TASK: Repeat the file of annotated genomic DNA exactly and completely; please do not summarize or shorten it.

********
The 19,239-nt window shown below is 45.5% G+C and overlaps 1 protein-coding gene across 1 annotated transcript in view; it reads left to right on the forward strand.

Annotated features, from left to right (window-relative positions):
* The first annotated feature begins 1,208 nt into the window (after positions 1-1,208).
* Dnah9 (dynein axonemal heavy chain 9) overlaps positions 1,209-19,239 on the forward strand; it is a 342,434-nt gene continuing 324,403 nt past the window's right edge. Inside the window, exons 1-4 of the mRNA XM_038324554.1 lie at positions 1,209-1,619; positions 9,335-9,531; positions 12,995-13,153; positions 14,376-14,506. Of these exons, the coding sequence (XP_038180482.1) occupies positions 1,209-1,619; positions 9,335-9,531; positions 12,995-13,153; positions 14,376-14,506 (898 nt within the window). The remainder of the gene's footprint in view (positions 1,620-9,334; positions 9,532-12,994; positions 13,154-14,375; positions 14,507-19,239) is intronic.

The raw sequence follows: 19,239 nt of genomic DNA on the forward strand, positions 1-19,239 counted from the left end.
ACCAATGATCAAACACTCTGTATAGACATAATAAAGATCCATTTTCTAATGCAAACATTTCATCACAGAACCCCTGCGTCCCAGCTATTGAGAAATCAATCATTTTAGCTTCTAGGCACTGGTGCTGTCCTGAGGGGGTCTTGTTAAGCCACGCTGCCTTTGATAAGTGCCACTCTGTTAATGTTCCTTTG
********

The 19,239-nt window shown below is 45.5% G+C and overlaps 1 protein-coding gene across 1 annotated transcript in view; it reads left to right on the forward strand.

Annotated features, from left to right (window-relative positions):
* The first annotated feature begins 1,208 nt into the window (after positions 1-1,208).
* Dnah9 (dynein axonemal heavy chain 9) overlaps positions 1,209-19,239 on the forward strand; it is a 342,434-nt gene continuing 324,403 nt past the window's right edge. Inside the window, exons 1-4 of the mRNA XM_038324554.1 lie at positions 1,209-1,619; positions 9,335-9,531; positions 12,995-13,153; positions 14,376-14,506. Of these exons, the coding sequence (XP_038180482.1) occupies positions 1,209-1,619; positions 9,335-9,531; positions 12,995-13,153; positions 14,376-14,506 (898 nt within the window). The remainder of the gene's footprint in view (positions 1,620-9,334; positions 9,532-12,994; positions 13,154-14,375; positions 14,507-19,239) is intronic.

The raw sequence follows: 19,239 nt of genomic DNA on the forward strand, positions 1-19,239 counted from the left end.
ACCAATGATCAAACACTCTGTATAGACATAATAAAGATCCATTTTCTAATGCAAACATTTCATCACAGAACCCCTGCGTCCCAGCTATTGAGAAATCAATCATTTTAGCTTCTAGGCACTGGTGCTGTCCTGAGGGGGTCTTGTTAAGCCACGCTGCCTTTGATAAGTGCCACTCTGTTAATGTTCCTTTG